Why Investing In Analytics Talent Should Be Your Top Business Priority
Analytics. To many it’s critical to business, measuring how successfully a product is selling, a message is making an impact, or how customers engage with your brand on digital platforms.
Despite further investment in analytics capabilities (that being personnel equipped to sift, analyze, and gain insights from big data, or the perfect combination of a data scientist and a communications specialist), only 30% of CMOs report actually using them.
This begs the question: why is this utilization gap so apparent and why isn’t more being done to close it?
Before we attempt to answer that question, let’s dive into the analytics process to show just why using — and not just having — analytics is critical.
The Analysis Process
Analytics is defined as the collection, measurement, analysis, visualization, and interpretation of data to understand and validate business objectives. Put plainly, it’s about finding patterns in a sea of numbers that reveals something about your audience. The analyst must understand a business need, design a clear path to meeting that need, and provide recommendations for action.
Analysts and Strategists must be methodical in identifying a goal and clear steps to achieving that goal based on data. This analytics process is typically a six-step process that leads to an undeniable pathway to success. Let’s dive in.
The analyst starts by asking questions such as: “How many people are completing your customer journey?” and “where are you losing or retaining customers in that journey?” and then proposing answers to those questions, priming for deliberate testing.
Testing different solutions to the questions while hypothesizing is the next step. This step also includes assigning and tracking variables, ensuring all aspects of the test are included, documented, and measurable. For example, one sponsored Facebook ad can target two types of audiences to understand which user profiles favor one creative over another. Similarly, website structure and imagery can be tested over a period of time to see which visuals and user experience drives more traffic. The Obama campaign did this in 2008 and results were clear, cut, and surprising.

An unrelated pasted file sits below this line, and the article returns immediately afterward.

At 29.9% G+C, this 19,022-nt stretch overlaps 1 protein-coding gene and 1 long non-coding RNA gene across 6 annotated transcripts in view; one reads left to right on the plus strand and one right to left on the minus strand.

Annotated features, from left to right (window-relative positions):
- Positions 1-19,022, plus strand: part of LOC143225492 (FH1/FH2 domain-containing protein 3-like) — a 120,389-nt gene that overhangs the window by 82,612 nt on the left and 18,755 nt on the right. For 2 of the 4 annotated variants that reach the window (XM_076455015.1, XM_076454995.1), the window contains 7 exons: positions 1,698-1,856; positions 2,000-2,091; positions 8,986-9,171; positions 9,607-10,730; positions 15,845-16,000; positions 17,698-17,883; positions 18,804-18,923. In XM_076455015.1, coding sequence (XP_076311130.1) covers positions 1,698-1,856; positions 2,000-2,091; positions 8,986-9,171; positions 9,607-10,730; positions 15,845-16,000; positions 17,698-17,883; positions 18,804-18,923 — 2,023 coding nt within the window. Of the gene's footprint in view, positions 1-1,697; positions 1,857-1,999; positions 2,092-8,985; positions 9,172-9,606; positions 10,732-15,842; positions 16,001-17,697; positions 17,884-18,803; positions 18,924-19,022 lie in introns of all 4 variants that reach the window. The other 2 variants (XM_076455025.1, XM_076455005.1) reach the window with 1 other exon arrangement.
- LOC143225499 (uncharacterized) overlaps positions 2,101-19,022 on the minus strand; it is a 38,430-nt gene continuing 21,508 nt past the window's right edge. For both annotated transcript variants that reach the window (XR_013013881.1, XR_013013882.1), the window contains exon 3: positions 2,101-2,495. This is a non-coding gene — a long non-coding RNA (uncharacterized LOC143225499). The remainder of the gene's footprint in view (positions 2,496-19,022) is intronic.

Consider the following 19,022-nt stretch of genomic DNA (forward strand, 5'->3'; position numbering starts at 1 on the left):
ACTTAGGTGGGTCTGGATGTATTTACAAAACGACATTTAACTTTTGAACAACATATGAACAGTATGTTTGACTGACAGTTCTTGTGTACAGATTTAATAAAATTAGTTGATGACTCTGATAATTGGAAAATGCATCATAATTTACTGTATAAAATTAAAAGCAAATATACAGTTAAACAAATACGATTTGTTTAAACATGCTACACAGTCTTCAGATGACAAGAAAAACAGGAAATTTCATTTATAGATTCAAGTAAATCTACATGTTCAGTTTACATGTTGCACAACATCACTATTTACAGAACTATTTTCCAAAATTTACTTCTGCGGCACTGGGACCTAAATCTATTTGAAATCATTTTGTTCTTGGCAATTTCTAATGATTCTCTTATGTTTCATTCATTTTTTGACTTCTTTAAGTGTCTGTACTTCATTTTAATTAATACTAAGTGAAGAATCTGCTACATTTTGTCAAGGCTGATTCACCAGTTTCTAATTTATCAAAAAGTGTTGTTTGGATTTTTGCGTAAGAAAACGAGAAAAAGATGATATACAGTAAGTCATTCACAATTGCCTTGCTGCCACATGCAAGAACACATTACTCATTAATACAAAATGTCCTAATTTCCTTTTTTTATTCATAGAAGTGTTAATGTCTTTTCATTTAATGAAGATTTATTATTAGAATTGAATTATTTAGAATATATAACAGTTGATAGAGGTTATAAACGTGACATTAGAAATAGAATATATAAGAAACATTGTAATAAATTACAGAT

Next, the analyst assigns key performance indicators (e.g. link clicks, website traffic, time spent on page, bounce rate, engagement rate, etc.) of variable success and measures accompanying metrics over time, comparing them to past performance, benchmark values, or other standards of comparison.
The analyst displays the data in a clear and digestible way for anyone to read and comprehend major patterns and insights. You know, charts, graphs, plots, and tables that abstract data into patterns.
The next step is uncovering trends in data that map back to the key performance indicators set in the testing period. Insights will prove why the data aligns (or doesn’t align) with expectations. So when looking at a heat map of your website, for example, you may find that the CTA to “add to cart” is not being noticed in its current placement. Or when running a campaign on Facebook, an audience you previously hadn’t considered is interested in your product.
Finally, the analyst interprets insights into clear and actionable steps for changing, optimizing, and executing the testing or campaign differently — target this audience, use this message, try this chanel, you get the idea.
The analyst repeats this process using learnings to optimize the next round of marketing.